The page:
After considering a future in law or policy – and realizing she was most intrigued by stories of individuals affected by laws and policies in this country – Kathleen Valadez, AM ’16, decided to pursue a career in social service.
She had completed her bachelor’s degree in urban studies at Washington University in St. Louis but, growing up close to Chicago, was well acquainted with the University of Chicago’s reputation, rich history, and intellectual rigor.
“When I finally visited Hyde Park, I knew I wanted to be a part of the campus,” she said. “The School of Social Service Administration (SSA) has everything to offer. You get the highest quality education available in our field while you’re living and working in a vibrant neighborhood in a world class city. There is so much history and culture on the South Side of Chicago and in Hyde Park. SSA is so special because it gives you access to much more than a classroom. You can become part of groundbreaking research, participate in important advocacy work in communities organizing for social justice, or collaborate with students across campus on interdisciplinary projects.” Having a scholarship to attend SSA was another deciding factor. “I simply could not have afforded to attend the University of Chicago if it were not for the scholarship that I received,” says Valadez. “My final decision about where to attend school became a very easy decision when my dream school offered me my dream scholarship.”
As an undergraduate, Valadez had worked with an immigration law project at the Legal Services of Eastern Missouri, in St. Louis. Her clients, often refugees or individuals seeking citizenship, could not afford to pay for legal aid. Many were victims of domestic abuse or trafficking who had been in the United States for so long that they had no other place to call home. Yet, the process of obtaining legal status was an enormous hurdle and in many cases, an impossible task without the help of professionals. Still, the legal aspect of these cases was only one part of the whole picture of the clients’ lives. “I saw the need for better access to health care, language resources, employment, education, child care, socialization, and so much more. This experience demonstrated that I wanted to work next to our clients – collaborating with people in need – to begin to tackle the many other challenges that they faced in living full lives in the U.S.”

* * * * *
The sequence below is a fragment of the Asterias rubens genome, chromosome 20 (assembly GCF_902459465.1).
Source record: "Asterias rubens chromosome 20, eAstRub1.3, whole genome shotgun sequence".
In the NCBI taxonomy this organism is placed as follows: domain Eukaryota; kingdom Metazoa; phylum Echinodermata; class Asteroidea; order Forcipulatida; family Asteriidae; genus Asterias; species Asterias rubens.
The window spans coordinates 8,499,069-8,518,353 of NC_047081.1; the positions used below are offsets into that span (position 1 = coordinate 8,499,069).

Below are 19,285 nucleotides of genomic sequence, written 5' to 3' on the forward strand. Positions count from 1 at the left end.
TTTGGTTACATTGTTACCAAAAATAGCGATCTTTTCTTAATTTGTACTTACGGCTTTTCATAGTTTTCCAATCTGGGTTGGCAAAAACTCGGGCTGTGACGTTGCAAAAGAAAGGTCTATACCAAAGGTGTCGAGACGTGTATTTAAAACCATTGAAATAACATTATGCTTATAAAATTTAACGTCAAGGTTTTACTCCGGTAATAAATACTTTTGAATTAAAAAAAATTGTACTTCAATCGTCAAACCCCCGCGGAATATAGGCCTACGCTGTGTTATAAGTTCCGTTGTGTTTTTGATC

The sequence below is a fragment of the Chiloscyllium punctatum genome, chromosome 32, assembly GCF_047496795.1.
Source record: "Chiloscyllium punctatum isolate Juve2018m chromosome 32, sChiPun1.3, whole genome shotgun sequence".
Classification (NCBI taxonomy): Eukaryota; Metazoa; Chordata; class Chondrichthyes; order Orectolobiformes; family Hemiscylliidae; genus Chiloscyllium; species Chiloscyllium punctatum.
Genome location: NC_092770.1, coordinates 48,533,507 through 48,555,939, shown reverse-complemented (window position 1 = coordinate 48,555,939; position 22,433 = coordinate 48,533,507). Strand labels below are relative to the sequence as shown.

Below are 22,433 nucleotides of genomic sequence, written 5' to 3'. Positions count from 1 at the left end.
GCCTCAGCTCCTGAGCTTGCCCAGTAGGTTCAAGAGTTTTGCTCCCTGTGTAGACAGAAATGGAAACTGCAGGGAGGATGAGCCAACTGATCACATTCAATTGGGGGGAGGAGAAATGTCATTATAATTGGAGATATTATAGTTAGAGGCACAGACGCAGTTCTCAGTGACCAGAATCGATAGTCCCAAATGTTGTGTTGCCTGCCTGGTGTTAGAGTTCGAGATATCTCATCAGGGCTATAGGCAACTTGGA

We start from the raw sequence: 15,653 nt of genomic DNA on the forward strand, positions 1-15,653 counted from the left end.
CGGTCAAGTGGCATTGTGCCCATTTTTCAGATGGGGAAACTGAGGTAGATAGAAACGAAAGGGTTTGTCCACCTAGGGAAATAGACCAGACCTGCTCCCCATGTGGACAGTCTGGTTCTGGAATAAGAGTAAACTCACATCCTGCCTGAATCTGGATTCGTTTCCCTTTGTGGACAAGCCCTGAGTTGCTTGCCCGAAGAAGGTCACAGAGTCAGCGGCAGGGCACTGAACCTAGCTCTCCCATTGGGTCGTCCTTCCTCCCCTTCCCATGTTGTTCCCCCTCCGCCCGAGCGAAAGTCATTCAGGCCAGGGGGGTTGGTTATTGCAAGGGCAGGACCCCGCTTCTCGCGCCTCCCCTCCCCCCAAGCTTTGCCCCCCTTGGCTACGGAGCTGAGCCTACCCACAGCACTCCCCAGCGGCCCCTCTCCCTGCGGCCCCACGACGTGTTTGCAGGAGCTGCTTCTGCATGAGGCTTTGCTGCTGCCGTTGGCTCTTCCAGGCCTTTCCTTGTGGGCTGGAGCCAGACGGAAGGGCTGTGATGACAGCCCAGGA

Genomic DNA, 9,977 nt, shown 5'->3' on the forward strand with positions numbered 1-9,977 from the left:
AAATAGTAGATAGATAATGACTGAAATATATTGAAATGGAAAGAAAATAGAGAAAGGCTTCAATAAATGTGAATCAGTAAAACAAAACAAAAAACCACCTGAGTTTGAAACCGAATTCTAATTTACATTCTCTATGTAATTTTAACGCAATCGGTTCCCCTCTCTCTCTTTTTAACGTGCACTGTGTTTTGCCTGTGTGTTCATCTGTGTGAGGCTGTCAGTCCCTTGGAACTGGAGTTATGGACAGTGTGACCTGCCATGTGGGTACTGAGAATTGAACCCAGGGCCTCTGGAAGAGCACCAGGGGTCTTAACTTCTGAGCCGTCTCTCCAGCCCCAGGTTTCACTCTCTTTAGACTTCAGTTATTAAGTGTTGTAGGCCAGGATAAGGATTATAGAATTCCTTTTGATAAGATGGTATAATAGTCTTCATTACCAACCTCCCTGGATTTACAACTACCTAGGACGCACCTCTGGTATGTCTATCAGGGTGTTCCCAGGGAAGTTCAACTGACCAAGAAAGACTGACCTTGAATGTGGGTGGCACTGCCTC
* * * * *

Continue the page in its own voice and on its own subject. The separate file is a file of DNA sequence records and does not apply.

Valadez, a clinical student at SSA, focuses mainly on behavioral therapies and family systems work. Schedule permitting, she also takes as many policy-oriented classes as possible. Her first year Programs and Policy class with Assistant Professor Marci Ybarra encouraged her to pursue her macro level interests along with more clinical work. Like many SSA students, she is interested in working at the intersection of clinical practice and policy formation. In particular, she is most interested in reforming policies in the area of violence prevention and also delivering clinical therapy with the aim of violence prevention. Peers also have served as powerful mentors. “I’m continually impressed by the breadth and depth of experience of the SSA students that I work with – both inside and outside of class,” says Valadez. “So many students serve as examples in my work, or challenge me to think more critically or more flexibly, and to invest in myself as a clinician.”
In her current field placement in the family medicine residency program at Hinsdale Adventist Hospital Valadez works with social workers and medical residents to deliver medical and socio-emotional care to patients. She provides individual behavioral psychotherapy to patients referred by the medical residents, including adults and children from a variety of cultural backgrounds. “Learning the ropes of a medical setting has been a challenge,” says Valadez, “but in just my first two months, I’ve learned so much about the connections between physical, mental, and emotional health. I’m excited to continue my work with patients and to continue practicing the therapeutic skills that I learn in class. It has been eye opening to see the power in working with a client and asking: ‘What do you need me to be for you now?’ This field placement has really underscored the countless ways that a social worker can join with individuals, families, and communities to create meaningful change.”
Since graduating from SSA, Valadez is working towards her LCSW, aiming for a position where she can do clinical work with children and families, ideally at an agency that focuses on violence prevention, an area that particularly interests her. Having an Alex and Miriam Elson Scholarship has allowed Valadez to “invest in a world class education while having peace of mind when it comes to the price tag. Thank you so much to the generous donors who have made it possible for me, and students like me, to attend SSA. For me, the confidence that comes from such a high quality education is a gift that will enrich my life forever.”